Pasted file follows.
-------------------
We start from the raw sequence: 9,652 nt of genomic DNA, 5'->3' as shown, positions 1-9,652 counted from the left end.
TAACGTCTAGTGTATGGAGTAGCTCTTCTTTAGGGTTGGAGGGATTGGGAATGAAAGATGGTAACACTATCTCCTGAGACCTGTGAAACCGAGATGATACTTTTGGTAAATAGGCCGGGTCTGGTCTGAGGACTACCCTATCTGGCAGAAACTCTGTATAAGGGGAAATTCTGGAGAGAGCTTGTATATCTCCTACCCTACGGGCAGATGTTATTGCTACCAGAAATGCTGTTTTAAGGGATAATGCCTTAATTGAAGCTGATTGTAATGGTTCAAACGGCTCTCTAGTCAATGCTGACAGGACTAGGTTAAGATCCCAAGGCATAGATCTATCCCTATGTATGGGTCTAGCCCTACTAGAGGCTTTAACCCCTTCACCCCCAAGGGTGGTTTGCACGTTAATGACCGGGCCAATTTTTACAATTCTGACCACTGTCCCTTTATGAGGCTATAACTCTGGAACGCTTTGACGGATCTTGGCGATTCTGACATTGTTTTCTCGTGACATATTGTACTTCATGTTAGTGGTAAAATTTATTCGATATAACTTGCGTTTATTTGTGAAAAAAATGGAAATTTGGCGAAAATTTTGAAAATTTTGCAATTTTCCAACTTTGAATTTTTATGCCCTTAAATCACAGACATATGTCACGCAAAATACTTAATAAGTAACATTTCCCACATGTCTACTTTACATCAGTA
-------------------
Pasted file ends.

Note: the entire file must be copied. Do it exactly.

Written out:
We start from the raw sequence: 9,652 nt of genomic DNA, 5'->3' as shown, positions 1-9,652 counted from the left end.
TAACGTCTAGTGTATGGAGTAGCTCTTCTTTAGGGTTGGAGGGATTGGGAATGAAAGATGGTAACACTATCTCCTGAGACCTGTGAAACCGAGATGATACTTTTGGTAAATAGGCCGGGTCTGGTCTGAGGACTACCCTATCTGGCAGAAACTCTGTATAAGGGGAAATTCTGGAGAGAGCTTGTATATCTCCTACCCTACGGGCAGATGTTATTGCTACCAGAAATGCTGTTTTAAGGGATAATGCCTTAATTGAAGCTGATTGTAATGGTTCAAACGGCTCTCTAGTCAATGCTGACAGGACTAGGTTAAGATCCCAAGGCATAGATCTATCCCTATGTATGGGTCTAGCCCTACTAGAGGCTTTAACCCCTTCACCCCCAAGGGTGGTTTGCACGTTAATGACCGGGCCAATTTTTACAATTCTGACCACTGTCCCTTTATGAGGCTATAACTCTGGAACGCTTTGACGGATCTTGGCGATTCTGACATTGTTTTCTCGTGACATATTGTACTTCATGTTAGTGGTAAAATTTATTCGATATAACTTGCGTTTATTTGTGAAAAAAATGGAAATTTGGCGAAAATTTTGAAAATTTTGCAATTTTCCAACTTTGAATTTTTATGCCCTTAAATCACAGACATATGTCACGCAAAATACTTAATAAGTAACATTTCCCACATGTCTACTTTACATCAGTA